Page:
- - Loving the opportunity to work for the organization
- - Growth and development opportunities
- - Feeling challenged to do one’s best, not being able to imagine working anywhere else, and
- - Strongly recommending the organization as a place for those needing care
When we examined roles in which employees performed in a remote environment, we found some interesting shifts. Specifically, the most significant work experience factors to remote workers’ engagement included the supervisor’s manager displaying principles that guide behavior in the organization; employees working well together to provide high quality service; and receiving context and reasons for major changes in the employee’s work group
As we put ourselves in the shoes of remote employees, we could practically hear these individuals saying:
- - “I need a clear sense of structure, boundaries and expectations from my leaders and their leaders”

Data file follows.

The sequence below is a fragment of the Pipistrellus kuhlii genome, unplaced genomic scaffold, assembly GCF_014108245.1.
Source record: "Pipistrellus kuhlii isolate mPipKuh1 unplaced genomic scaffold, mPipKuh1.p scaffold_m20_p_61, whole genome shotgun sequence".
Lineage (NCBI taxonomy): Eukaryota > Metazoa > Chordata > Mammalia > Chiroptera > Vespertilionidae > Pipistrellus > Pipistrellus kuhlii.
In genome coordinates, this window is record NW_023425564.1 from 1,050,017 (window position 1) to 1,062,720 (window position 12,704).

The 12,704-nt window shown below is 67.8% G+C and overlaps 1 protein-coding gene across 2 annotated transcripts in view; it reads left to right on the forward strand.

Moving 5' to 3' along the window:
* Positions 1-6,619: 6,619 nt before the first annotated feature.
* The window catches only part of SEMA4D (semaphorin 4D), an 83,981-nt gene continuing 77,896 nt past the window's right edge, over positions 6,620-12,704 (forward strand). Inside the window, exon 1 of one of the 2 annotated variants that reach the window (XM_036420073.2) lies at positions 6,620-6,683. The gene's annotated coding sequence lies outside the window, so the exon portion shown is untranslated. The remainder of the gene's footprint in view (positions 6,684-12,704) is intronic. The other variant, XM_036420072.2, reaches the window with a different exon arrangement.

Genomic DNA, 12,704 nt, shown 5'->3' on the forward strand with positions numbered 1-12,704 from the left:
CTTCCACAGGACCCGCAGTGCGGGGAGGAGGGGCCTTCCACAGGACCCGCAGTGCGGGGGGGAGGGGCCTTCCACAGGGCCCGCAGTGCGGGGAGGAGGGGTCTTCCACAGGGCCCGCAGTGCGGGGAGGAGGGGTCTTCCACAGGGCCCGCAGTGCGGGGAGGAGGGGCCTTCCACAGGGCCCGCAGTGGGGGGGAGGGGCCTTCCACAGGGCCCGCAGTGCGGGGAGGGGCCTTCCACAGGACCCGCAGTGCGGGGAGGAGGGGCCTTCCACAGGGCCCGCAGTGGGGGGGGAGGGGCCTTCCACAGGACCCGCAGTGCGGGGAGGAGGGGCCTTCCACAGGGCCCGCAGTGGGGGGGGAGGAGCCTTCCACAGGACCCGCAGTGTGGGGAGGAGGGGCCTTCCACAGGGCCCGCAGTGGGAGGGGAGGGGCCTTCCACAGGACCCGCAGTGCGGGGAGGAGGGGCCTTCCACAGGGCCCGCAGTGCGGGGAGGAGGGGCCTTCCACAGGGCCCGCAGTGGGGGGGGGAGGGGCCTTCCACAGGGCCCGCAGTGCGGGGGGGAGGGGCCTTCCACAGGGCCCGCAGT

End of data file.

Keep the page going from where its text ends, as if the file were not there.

- - “I need to feel connected when changes occur that affect my team and potentially my role within the team”
- - “I need to know that my individual contribution makes a difference to the customer experience”
These findings have important implications for leaders:
- - Remote workers need a sense of structure, boundaries and expectations from their managers and “what these leaders stand for and expect”
- - When changes occur in the organization, employees must feel connected and in the loop when shifts occur in the work environment that affect the team and potentially the employee’s role in that team
- - Working remotely actually drives the need for employees to feel like their work makes a difference in providing a high quality experience to customers